Canada also has a number of International Baccalaureate schools that are available to expat children that allows them to gain their education based on worldwide specifications, thereby allowing for a smoother transition to similar schools in other countries.

Lastly, Canada has a vast and well recognized community of Private and Boarding schools. Fees for these can be quite expensive, and acceptance is often based on academic performance, and not simply ability to afford.

Health Care

Health care is provincially administered and is available to all residents of Canada. For expats, there is typically a 3 month wait, for which time companies usually provide private coverage for their employees. Canada’s health care system is generally admired by others, as it is largely free to all its citizens and legal residents in the country. As with all public services, and with an ageing population, demands on the system are increasing but it is still considered as one of the best in the world.

Surprises when moving to Canada

  • Housing budgets: Housing budgets are key. Often times expats have unrealistically low budgets set for what they are looking for. Of course, Canada is a large country and this will vary by region, but realistic budgets need to be set for most metropolitan centres, especially Toronto and Vancouver. For families with schooling considerations, one can expect to pay more for housing in sectors with better rated schools. Proximity to roadways, transit and city centres will also drive pricing higher, both for rentals and purchases.
  • Cost of Living: While Canadians consider their cost of living to be high, expats often have mixed feelings and it is dependent on where they come from. Some feel it is lower, others higher. But all need to be made aware that Canadians incur heavy taxation on the goods and services they purchase. The stated price of goods do not include taxes, and the final price can be as much as 15% higher after taxes, depending on location. For some commodities like gasoline, taxes are already included in the posted price at the pumps, but generally expect to pay extra when checking out.
  • Drivers Licence: There are about 18 countries (including the USA and Great Britain) that Canada has reciprocal agreements that allow drivers licences from those countries to be exchanged for a valid provincial drivers licence in Canada. For all others, drivers from other countries are required to go through a driving and other tests in order to get a valid Canadian driver’s license.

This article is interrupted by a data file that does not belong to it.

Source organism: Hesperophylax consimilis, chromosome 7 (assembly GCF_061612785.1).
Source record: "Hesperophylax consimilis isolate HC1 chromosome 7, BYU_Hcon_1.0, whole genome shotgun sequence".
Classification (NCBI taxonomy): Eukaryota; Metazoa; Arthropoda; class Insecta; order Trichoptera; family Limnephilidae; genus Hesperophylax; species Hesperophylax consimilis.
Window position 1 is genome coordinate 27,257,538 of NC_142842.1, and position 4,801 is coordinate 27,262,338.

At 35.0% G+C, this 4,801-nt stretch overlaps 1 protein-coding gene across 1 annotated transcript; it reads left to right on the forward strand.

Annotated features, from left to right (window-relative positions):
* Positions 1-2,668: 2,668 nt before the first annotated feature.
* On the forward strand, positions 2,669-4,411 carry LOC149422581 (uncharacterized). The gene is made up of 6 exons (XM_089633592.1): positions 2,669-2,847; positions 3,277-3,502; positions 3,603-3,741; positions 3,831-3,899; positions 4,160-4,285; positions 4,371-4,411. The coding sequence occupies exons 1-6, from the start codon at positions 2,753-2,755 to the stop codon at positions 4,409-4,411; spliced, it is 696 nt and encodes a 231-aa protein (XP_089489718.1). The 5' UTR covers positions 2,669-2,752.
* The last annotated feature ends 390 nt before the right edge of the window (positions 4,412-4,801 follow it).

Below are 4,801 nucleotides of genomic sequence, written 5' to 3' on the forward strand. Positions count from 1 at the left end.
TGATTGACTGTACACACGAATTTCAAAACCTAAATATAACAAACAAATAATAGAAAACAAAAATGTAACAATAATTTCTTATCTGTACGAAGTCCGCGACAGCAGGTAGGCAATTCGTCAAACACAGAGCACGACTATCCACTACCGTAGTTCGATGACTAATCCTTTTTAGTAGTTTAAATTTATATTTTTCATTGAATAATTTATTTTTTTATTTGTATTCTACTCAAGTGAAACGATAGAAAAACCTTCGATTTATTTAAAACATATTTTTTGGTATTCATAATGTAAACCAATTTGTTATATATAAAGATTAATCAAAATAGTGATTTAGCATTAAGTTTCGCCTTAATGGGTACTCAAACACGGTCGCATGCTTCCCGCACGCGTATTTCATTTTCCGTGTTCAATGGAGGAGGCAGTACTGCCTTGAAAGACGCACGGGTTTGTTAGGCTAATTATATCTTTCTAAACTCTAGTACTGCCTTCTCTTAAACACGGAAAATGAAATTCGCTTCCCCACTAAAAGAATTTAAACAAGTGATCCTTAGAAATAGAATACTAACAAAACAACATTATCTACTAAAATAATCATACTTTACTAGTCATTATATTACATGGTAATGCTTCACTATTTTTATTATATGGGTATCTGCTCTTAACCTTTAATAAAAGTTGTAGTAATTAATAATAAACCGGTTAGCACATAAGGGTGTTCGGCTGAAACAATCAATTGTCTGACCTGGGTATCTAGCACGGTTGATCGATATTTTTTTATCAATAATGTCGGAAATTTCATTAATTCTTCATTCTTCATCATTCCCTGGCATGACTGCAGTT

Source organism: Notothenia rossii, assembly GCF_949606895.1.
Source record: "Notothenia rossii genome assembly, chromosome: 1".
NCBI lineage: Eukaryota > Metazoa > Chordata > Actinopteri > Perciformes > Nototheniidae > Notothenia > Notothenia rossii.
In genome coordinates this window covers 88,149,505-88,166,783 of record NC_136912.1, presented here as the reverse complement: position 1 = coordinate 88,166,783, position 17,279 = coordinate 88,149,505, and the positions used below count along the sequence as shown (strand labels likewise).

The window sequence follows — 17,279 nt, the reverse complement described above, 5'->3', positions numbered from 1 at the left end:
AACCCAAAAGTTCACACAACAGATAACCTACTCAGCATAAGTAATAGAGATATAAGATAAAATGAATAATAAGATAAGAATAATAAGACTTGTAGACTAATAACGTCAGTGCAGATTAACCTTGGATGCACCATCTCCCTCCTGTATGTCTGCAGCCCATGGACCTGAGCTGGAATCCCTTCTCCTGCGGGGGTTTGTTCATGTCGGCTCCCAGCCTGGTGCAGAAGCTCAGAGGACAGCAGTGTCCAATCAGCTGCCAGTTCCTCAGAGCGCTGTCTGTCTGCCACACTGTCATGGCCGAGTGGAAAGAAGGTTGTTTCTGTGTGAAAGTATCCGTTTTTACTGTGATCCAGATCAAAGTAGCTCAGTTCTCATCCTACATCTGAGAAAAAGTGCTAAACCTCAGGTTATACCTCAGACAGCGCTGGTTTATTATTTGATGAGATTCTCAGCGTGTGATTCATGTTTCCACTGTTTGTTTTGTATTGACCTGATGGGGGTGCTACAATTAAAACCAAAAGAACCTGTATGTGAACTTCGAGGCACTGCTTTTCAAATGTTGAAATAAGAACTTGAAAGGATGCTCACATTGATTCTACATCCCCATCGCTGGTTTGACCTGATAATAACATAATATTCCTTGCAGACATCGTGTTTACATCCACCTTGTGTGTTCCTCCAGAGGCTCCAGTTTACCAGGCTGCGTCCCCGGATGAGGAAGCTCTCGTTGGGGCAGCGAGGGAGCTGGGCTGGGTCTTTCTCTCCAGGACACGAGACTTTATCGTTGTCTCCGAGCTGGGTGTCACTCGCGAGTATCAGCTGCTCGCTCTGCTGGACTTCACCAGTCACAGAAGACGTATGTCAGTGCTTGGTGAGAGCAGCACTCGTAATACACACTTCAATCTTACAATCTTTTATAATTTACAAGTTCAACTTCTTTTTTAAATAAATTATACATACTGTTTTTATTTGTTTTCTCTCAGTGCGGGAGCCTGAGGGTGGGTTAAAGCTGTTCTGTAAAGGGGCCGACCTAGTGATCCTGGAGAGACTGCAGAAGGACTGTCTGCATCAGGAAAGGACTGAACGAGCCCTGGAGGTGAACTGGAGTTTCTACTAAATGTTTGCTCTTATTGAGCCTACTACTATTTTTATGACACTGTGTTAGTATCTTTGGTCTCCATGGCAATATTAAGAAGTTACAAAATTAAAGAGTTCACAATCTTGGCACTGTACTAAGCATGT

• The Metric system: Canadians have generally combined the metric and imperial systems. Distances are posted metric units (Kilometers), temperatures in Celsius, gas pumps in Litres, but Canadians typically discuss weights in Pounds, height in Feet and Inches and sizes of homes in square feet. And to firmly demonstrate this hybridization of the two systems, most cooking ranges and ovens use Fahrenheit, and TV set sizes are stated in inches, but temperatures on those TV channels quoted in Celsius. Expats should take this into consideration, checking on sizes and electrical currents when bringing any appliances into Canada.

In Summary

Canada is an advanced nation that excels in technology, manufacturing and has an immense wealth of natural resources. It boasts some of the largest banks in the world, and is generally seen as having a stable (if currently somewhat stagnant) economy. It is a very diverse and multicultural population, especially in the larger cities, and a country embracing and tolerant of people of different races and ethnicities, as well as a recognized haven for the LGBT community.

Canada is still considered extremely safe, but with increasing gun and other violence challenges as are being experienced the world over. Canada is continuously surveyed to be among the top places in the world to live.

Thanks to WelcomeHome Relocations for their assistance in gathering much of the information presented here.

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Written by Laura Levenson


Laura Levenson is a Practice Leader in Weichert Workforce Mobility’s Advisory Services group. She has worked in management capacities for workforce mobility and Big Four firms, and is well-versed in bringing clarity to the most pressing global talent deployment challenges. She brings over 25 years of experience to her role and is a frequent speaker on the mobility conference circuit.